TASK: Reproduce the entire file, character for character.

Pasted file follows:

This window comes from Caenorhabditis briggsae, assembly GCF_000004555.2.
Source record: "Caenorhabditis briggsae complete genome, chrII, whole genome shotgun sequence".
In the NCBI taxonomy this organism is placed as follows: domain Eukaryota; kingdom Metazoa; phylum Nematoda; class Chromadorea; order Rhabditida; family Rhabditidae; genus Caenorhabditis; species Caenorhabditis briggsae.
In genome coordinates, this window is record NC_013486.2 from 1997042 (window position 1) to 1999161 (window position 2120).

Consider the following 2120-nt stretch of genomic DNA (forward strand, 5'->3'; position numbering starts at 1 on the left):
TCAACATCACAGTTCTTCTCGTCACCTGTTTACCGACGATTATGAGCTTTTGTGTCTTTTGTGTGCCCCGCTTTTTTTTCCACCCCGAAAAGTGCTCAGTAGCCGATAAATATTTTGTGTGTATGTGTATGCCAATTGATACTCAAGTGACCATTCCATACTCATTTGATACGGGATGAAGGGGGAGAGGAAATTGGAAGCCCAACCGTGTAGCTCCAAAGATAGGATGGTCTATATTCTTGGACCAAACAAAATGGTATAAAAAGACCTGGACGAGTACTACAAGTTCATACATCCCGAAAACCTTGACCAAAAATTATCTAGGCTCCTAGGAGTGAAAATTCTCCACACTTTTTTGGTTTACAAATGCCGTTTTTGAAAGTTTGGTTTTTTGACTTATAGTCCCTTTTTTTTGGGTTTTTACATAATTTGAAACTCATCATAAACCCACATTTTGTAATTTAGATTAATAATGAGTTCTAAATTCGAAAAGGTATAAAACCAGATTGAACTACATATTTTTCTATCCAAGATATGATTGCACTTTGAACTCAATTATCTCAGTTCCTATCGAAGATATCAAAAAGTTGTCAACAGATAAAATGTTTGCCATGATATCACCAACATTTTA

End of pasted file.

This window comes from Caenorhabditis briggsae, assembly GCF_000004555.2.
Source record: "Caenorhabditis briggsae complete genome, chrII, whole genome shotgun sequence".
In the NCBI taxonomy this organism is placed as follows: domain Eukaryota; kingdom Metazoa; phylum Nematoda; class Chromadorea; order Rhabditida; family Rhabditidae; genus Caenorhabditis; species Caenorhabditis briggsae.
In genome coordinates, this window is record NC_013486.2 from 1997042 (window position 1) to 1999161 (window position 2120).

Consider the following 2120-nt stretch of genomic DNA (forward strand, 5'->3'; position numbering starts at 1 on the left):
TCAACATCACAGTTCTTCTCGTCACCTGTTTACCGACGATTATGAGCTTTTGTGTCTTTTGTGTGCCCCGCTTTTTTTTCCACCCCGAAAAGTGCTCAGTAGCCGATAAATATTTTGTGTGTATGTGTATGCCAATTGATACTCAAGTGACCATTCCATACTCATTTGATACGGGATGAAGGGGGAGAGGAAATTGGAAGCCCAACCGTGTAGCTCCAAAGATAGGATGGTCTATATTCTTGGACCAAACAAAATGGTATAAAAAGACCTGGACGAGTACTACAAGTTCATACATCCCGAAAACCTTGACCAAAAATTATCTAGGCTCCTAGGAGTGAAAATTCTCCACACTTTTTTGGTTTACAAATGCCGTTTTTGAAAGTTTGGTTTTTTGACTTATAGTCCCTTTTTTTTGGGTTTTTACATAATTTGAAACTCATCATAAACCCACATTTTGTAATTTAGATTAATAATGAGTTCTAAATTCGAAAAGGTATAAAACCAGATTGAACTACATATTTTTCTATCCAAGATATGATTGCACTTTGAACTCAATTATCTCAGTTCCTATCGAAGATATCAAAAAGTTGTCAACAGATAAAATGTTTGCCATGATATCACCAACATTTTA